Monday, December 3, 2012

Education Rankings ... Finland and South Korea on Top ... U.S. Ranked #17

It's timely for We the People to ask ourselves a few important questions.

Are we really interested in education?

The well being and prosperity of our future generations?

An informed citizenry of self governing individuals?

The correct answer to each of those questions, of course, is yes. That's what has defined America for the past two hundred plus years.

But the news today is sobering with respect to our nation's education system.

Two Opposite Education Systems Ranked on Top has the summary:

"Finland and South Korea, two countries that are almost as far apart in teaching styles as they are geographically, topped a new ranking published last week by Pearson and the Economist Intelligence Unit.
The Global Index of Cognitive Skills and Educational Attainment, which ranks nations based on a combination of international test scores, literacy and graduation rates, put Finland and South Korea alone in the top category.
“It is hard to find two education systems more different,” the report said. South Korea emphasizes exams, rote learning, discipline and long hours for students, most of whom also attend private cram schools. Finland has short school days, little homework and a focus on “helping children understand and apply knowledge, not merely repeat it,” the report said.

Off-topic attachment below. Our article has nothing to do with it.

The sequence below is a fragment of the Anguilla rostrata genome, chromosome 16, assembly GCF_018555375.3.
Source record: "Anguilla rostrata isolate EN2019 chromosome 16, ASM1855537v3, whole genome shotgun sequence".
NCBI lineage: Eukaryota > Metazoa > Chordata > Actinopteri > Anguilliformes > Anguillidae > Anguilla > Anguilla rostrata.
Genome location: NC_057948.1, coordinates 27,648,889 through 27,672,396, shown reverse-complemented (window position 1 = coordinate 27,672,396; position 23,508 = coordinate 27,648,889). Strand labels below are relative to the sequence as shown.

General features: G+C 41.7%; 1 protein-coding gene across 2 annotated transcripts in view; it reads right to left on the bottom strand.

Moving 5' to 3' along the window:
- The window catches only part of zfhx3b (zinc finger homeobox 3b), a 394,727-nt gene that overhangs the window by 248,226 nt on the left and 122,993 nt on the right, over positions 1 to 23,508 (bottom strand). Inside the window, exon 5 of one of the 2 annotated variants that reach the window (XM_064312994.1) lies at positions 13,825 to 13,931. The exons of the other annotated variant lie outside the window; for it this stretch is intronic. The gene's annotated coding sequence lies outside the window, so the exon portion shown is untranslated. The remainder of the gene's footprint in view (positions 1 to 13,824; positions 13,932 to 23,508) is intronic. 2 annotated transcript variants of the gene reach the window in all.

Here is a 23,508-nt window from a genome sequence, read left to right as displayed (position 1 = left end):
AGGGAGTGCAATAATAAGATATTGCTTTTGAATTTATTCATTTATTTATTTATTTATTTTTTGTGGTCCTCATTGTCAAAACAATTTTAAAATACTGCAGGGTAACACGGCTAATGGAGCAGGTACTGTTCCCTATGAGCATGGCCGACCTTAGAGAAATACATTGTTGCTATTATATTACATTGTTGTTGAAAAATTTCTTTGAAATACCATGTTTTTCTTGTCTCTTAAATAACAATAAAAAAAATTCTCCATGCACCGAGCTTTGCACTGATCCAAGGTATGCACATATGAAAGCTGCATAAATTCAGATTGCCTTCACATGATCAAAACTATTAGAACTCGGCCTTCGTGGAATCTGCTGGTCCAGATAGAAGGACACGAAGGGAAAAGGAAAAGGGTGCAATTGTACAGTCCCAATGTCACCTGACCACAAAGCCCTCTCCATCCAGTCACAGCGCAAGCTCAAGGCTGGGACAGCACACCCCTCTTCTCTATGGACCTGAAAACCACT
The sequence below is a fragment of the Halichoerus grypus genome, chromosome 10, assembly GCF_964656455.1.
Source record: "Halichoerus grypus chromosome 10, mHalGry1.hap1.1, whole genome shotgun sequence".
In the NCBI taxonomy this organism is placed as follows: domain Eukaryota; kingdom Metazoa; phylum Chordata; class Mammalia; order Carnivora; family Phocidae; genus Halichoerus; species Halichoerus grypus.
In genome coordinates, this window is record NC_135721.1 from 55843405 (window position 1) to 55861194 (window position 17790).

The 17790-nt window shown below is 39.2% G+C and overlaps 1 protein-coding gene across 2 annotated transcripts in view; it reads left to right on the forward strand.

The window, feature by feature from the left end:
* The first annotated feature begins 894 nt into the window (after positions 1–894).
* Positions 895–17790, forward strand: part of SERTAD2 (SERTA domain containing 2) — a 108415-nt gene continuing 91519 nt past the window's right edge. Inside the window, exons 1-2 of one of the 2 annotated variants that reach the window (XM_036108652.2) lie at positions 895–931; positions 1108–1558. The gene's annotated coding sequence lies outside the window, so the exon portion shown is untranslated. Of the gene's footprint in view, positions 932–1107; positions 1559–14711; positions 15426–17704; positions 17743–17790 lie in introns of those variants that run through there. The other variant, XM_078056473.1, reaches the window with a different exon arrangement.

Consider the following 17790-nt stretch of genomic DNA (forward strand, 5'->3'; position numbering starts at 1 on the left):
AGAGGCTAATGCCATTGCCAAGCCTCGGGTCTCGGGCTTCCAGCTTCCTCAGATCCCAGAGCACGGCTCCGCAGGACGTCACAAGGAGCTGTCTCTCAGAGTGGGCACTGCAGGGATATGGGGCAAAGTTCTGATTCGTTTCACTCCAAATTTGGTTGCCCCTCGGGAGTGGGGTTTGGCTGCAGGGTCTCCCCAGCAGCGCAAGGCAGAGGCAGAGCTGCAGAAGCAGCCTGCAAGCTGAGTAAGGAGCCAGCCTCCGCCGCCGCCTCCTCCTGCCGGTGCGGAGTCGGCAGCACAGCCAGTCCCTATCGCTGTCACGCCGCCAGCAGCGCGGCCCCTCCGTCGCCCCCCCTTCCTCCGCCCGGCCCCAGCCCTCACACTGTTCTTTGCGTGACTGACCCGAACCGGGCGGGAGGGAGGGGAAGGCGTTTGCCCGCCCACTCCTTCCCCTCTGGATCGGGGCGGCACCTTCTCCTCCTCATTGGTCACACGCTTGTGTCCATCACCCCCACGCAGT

Also in the top 10 were Hong Kong, Japan, Singapore, the United Kingdom, the Netherlands, New Zealand, Switzerland and Canada. Ireland came in at No. 11, Australia at No. 13, Germany at No. 15, the United States at No. 17, Russia at No. 20 and France at No. 25. China and India, Asia’s developing giants, were not ranked. Brazil and Indonesia came in at the bottom of the listing of 40 states and nations."
Summing Up
We're ranked #17 in a competition where China isn't even entered.

 Wouldn't it be a good idea for us to begin have a serious and objective nationwide conversation about what to do about our schools, their costs, their quality, the difference between urban, suburban and rural areas, online and onsite schools, K-12 and college, trade school and university, matching skills taught with job requirements, and so on?
I sure think it's time to do so.
How about the politicians, educators, teachers unions, civic leaders, parents and students? What do they thnk?
Meanwhile, we keep fiddling while Rome burns.
Thanks. Bob.


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